time must yield precedence to the revival services. Lec on. Outside of the changing, transforming power of Christures, church fairs or suppers, and social parties in churchtianity, we know nothing able to cope with this problem. circles must be dispensed with during the season devoted to Christian ministers, Christian people of all names, must special services. These things, though barmless in them band together, and by means of an antidote in good, selves, and useful at other seasons of the year, distract at pure books, and by organizations like the C. L. S.C., elevate tention and hinder the progress of revival work. Concen the taste and moral tone of the masses. The moral chartration, both of mind and beart, is essential to success in acter of the popular book is an index of the popular moral this department of church work.

sentiment. Give society a moral up-lift and impure books There is great need of a mighty and wide spread revival can not live. When we bring the power of the Gospel to all over our country. All denominations are in need of it bear everywhere as Paul did at Ephesus, it will be written to deepen and intensify the spiritual life of their member of these times as it was then, “Many of them, also, which ship, and to qualify them for their work in the world. Let used curious arts brought their books together and burned the churches everywhere “bring all the tithes" into the them before all men." O, for such a contlagration! storehouse of God and prove him, and he will "pour them out such a blessing that there will not be room enough to IN EVERY section of our land there are marked evidences receive it."

of continually increasing activity in the cause of temper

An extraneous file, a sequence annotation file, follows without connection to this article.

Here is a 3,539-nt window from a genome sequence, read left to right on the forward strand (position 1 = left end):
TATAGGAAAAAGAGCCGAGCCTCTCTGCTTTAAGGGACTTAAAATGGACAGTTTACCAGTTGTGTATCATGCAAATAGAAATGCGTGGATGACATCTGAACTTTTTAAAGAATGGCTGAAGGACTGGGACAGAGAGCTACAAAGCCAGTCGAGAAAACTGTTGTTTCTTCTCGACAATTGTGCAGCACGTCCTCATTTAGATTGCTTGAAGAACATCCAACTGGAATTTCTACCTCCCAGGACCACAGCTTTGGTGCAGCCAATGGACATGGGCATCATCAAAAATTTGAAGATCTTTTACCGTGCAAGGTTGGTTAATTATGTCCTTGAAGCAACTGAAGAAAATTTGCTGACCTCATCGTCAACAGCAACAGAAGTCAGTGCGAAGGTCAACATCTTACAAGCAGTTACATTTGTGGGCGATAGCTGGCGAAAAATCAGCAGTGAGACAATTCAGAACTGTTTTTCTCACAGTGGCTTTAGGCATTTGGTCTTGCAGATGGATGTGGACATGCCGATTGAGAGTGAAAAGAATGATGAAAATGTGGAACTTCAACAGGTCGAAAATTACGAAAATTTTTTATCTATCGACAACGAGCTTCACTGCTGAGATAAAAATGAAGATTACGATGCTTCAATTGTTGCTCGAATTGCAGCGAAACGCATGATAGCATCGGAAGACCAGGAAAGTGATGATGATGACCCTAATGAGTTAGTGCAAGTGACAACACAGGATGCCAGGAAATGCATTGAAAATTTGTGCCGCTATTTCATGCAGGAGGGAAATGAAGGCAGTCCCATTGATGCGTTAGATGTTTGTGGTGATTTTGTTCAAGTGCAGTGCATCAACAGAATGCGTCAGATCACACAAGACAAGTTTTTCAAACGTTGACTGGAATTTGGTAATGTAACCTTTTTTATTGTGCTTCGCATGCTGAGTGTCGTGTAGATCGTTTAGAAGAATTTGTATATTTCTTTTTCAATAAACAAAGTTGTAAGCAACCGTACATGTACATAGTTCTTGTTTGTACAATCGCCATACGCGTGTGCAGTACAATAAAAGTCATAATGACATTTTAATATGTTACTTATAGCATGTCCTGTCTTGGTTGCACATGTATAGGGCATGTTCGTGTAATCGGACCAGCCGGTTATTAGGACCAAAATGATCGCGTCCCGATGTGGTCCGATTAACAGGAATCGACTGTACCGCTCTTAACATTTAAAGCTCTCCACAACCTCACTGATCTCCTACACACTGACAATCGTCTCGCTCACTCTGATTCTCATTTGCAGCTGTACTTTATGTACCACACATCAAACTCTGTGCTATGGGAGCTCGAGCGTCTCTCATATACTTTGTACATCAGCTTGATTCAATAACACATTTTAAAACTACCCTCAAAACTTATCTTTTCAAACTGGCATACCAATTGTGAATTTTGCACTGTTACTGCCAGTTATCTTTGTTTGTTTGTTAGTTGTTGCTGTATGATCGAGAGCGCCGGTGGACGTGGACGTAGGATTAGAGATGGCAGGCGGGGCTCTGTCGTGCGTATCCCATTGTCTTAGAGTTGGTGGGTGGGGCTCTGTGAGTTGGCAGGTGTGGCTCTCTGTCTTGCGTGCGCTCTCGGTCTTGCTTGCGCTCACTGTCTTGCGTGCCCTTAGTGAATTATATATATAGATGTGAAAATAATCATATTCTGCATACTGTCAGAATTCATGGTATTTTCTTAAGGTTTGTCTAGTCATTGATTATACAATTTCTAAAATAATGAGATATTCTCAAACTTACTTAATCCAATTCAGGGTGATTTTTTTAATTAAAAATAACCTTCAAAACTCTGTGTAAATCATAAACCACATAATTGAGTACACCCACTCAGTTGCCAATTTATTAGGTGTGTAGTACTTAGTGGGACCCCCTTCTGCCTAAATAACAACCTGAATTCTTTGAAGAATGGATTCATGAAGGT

Able advocates of temperance reform are at work in WE LIVE in a reading age. Everybody knows how to every State in the Union, and as a result of their labors a read, and everybody reads something. The annual produc- great popular awakening on the subject has taken place, tion of new books in England and America is estimated to and temperance sentiments are taking a stronger and, we be not less than twelve thousand. The supply argues the de trust, a more permanent hold upon the people than ever bemand. Examining this immense flow of literature, we fore. In the opinion of all right-thinking people the time find it to consist of a main stream with here and there a has come when this terrible curse should be swept from our struggling rivulet. The main stream is fiction and the little land. Different methods are advocated for putting an end side currents are the historical, philosophical, critical, and to this giant evil. This is not to be wondered at; neither is scientific works of the day. Of the great mass of fiction it to be deplored. The evil is so strongly intrenched that in the hands of English and American readers little can be perhaps the adoption of no single method would accomplish said but in condemnation. It is emasculating mind and its overthrow; but a combination of methods might sucbody wherever read. If we "dip" into the average novel, cessfully accomplish what any one alone might prove utunless our taste has already been depraved by such food, terly inadequate to perform. we shall discover it to be insipid, sentimental, brainless, The great advance in temperance sentiment in the country and often immoral. New York City alone has twelve is due to various causes. For more than a quarter of a century weeklies sending their weekly installments of disgusting, John B. Gough, the veteran lecturer, has been advocating the degrading trash to three million readers. Ask the librarian cause of temperance upon the platform with energy and of the public library and he tells you that from eighty to enthusiasm, and although he is not the leader of any ninety per cent. of the books read are novels, and of these special movement, nor the representative of any particular the majority is not of the higher class. So that whilst organization, his eloquent words have not been in vain. many of our people read, much of the reading is not elevat Francis Murphy, the modern apostle of temperance, who is ing and more of it is positively injurious and debasing. ever active and earnest in the good work of reform by moral